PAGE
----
Jade, Clara and angels in Pick 'n Pay
Jade stood next to the bin of snarled tinsel, sad leftovers that would never make it to any tree, a box of fairy lights in her hands. Wind-tangled hair, grey stranded red, sprang back from her narrow face. "My Botticellis", her husband called her and Sammy, "my Renaissance beauties". Jade smiled. Gazing through the rush of last-minute shoppers, she tuned out the piped music and prayed to her angels. Watch over Sammy, she instructed them, bring her peace and strength.
"Jade!" She turned to see Clara bearing down, a galleon in full sail, her large frame impeccably clad, her long feet shod in narrow gleaming brogues. Clara held up a bottle of vanilla essence. "Just whipping up the eggnogs. Realised I didn't have any of this."
"Clara." Jade summoned a smile. "How are you?"
"Coping. Just. It's been a difficult time." Clara's sentences were as neatly clipped and trimmed as the rest of her. She took Jade in at a glance, the T-shirt, the thin cotton skirt, the sand between her bare toes. Jade's smile stayed glued in place. "And your daughter? Still with you?"
"Sammy? Yes, we've told her she's welcome to stay as long as she needs."
"Hmmmm. Well, it's all for the best. Now that they've separated, I can speak my mind. At last. I told Marty last night. Marty, I said, I knew it would never work."
Seven years, Jade thought. I've been polite to this woman for seven years. But can I make it through the next seven minutes? She loosened her grip on the handle of her trolley. "It's just a temporary separation, Clara."
"I should have told him right at the start. They were totally unsuited. From two different worlds." Her glance slid over the shopping jumbled in Jade's trolley. "Samantha didn't have what it took. No matter how hard Martin tried."
"As far as I know, he still wants to try."
"Now Jade, let's be realistic. This is as good a time as any to clear the air. I know Samantha's your daughter. But sometimes we need to speak the truth. Plain and simple. That's what I said to Martin. Marty, I said, I'll be blunt. You can't take the daughter of two Muizenberg hippies and expect her to cope. The poor girl can't boil an egg. Let alone plan a dinner party."
Breathe, Jade told herself, breathe deeply. She closed her eyes and saw the soft flicker of fairy lights, red, yellow-gold, green. Clara's voice sliced the image, a twin-edged sword of self-righteousness and condescension.
"Thank heavens there are no children to worry about. One must be grateful for that, if nothing else."
"Well, there couldn't be, could there?"
"Couldn't be what?"
"Children. There couldn't be children. Not until Martin's in a better frame of mind, at any rate."
"I beg your pardon?"
"Surely Martin's told you about his problem?"
"I'm sorry, I thought you knew. I thought you said he told you everything."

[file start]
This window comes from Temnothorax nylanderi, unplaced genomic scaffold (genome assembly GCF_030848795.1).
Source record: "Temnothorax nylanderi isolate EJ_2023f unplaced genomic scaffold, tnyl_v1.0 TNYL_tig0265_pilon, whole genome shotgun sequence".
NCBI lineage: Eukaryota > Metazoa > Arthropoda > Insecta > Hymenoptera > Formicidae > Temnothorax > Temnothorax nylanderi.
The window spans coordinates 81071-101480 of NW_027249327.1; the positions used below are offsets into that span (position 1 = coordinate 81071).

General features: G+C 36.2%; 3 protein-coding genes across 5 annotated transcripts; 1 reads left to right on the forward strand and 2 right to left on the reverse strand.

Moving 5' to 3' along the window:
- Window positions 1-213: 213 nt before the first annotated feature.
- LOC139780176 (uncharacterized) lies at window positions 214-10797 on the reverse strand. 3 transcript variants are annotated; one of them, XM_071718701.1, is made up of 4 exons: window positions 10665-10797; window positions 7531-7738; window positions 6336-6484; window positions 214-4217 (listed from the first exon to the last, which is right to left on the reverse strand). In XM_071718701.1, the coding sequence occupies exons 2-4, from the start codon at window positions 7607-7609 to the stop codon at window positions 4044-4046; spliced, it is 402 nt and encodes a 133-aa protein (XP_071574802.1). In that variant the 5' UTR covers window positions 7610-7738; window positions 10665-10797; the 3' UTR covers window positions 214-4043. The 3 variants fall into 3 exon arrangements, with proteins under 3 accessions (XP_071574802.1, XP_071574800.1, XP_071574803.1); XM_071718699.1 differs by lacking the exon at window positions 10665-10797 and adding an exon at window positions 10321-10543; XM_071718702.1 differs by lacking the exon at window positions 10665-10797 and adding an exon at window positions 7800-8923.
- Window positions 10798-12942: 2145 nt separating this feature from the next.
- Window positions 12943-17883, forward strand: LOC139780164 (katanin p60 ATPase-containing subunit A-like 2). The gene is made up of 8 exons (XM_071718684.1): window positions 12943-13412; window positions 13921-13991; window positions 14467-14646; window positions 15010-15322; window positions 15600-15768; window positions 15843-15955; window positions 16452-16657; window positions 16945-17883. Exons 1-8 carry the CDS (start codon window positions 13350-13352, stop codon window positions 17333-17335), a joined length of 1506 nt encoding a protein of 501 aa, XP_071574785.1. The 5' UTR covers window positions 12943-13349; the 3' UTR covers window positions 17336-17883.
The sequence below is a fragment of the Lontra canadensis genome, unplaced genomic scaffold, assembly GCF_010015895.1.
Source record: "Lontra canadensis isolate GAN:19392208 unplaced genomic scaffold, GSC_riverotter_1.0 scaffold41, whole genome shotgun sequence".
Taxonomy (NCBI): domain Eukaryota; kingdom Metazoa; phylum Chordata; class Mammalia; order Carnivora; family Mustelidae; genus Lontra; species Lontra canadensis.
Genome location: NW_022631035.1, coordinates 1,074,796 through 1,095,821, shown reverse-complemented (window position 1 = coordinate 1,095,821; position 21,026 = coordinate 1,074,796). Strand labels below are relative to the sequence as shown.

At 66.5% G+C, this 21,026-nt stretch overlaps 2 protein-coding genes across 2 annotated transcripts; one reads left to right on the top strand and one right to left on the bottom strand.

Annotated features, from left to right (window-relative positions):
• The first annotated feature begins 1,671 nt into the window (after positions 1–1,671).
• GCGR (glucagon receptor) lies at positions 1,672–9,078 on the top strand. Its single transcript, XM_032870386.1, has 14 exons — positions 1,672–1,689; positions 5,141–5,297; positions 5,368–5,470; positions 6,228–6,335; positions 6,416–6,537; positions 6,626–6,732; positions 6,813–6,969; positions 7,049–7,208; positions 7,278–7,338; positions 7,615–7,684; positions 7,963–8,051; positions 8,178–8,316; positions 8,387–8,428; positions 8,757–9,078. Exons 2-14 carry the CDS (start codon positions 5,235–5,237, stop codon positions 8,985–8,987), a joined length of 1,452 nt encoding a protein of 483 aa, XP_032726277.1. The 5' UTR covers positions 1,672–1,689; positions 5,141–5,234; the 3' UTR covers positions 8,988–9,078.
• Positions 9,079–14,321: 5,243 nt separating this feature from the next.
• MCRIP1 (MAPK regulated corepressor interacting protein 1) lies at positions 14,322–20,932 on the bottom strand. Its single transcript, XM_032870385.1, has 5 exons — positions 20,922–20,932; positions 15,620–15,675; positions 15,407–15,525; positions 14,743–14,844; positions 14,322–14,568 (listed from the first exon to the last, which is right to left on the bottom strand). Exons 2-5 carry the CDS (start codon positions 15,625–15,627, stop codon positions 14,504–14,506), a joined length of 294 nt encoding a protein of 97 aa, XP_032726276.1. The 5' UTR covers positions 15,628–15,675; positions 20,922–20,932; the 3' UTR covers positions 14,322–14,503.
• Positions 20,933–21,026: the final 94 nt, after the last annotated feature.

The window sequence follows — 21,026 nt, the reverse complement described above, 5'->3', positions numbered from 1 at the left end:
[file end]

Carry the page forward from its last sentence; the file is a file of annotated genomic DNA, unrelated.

"What are you getting at, Jade? Have you been smoking Ma-rige-ju-ah-na again?" Clara chopped the word into bullets, her expression as it always was when she spoke to Jade, as if she had inadvertently stepped into something nasty.
Serendipity. This meeting has to be seen as serendipitous, Jade thought. Why else would the angels have delivered Clara to me, on Christmas Eve, of all times?
"No Clara, just trying to clear the air. You see, Sammy wants their marriage to survive. She always tries her hardest, especially for the people she loves. And she loves Martin. That's why she didn't mind him using her make-up; she even laughed when she told me how he'd ruined her new bra."
"What are you trying to say?"
"I'm not trying to say anything. I'm simply telling you what Sammy told me. But surely you knew, Clara? Martin told Sammy about his transvestism before they got married."
Clara's mouth, Jade observed, was not designed to hang open like a newly-gutted fish. Still, at least it kept her quiet.
"I've always encouraged my children to be open-minded, to accept people. The cross-dressing doesn't worry Sammy. But Martin? Poor boy. He's battling to believe in himself. That's Sam's interpretation. She thinks that's what's caused the impotence. He wants to go into therapy. Apparently he needs to deal with a lot from his childhood. Sammy will wait for him, but this is a journey he has to take on his own. He'll always be a transvestite of course; it's part of who he is. You're right Clara. These are difficult times for our children. But they love each other dearly."
"How dare you! I could have you ... Libel! Have you sued!" Like a string of light bulbs shorting, the words fizzed and spluttered from Clara's mouth. She grabbed Jade's arm.
"Take it back," she hissed. A small fleck of spittle landed on Jade's cheek. "Take every one of those lies back, right now."
Samantha's voice filled Jade's head. "You know Ma, Martin's biggest nightmare is telling his mother."
"Clara." Jade spoke gently. "Remember all the maids you've fired, how you told me they robbed you blind? Your new Ferragamos, those bits of clothing? Martin told Sammy he wears the same shoe size as you, Clara. Your clothes fitted him well too. The advantages of having a tall, well-dressed mother. He hated stealing from you Clara, but your wardrobe was irresistible."
Have I done the right thing? Jade asked her angels. The murmur of their wings gentled the wild beating of her heart. She turned from the venom of Clara's glare and reached down another box of fairy lights, the last one, from the shelf. Tonight, their house would shine.
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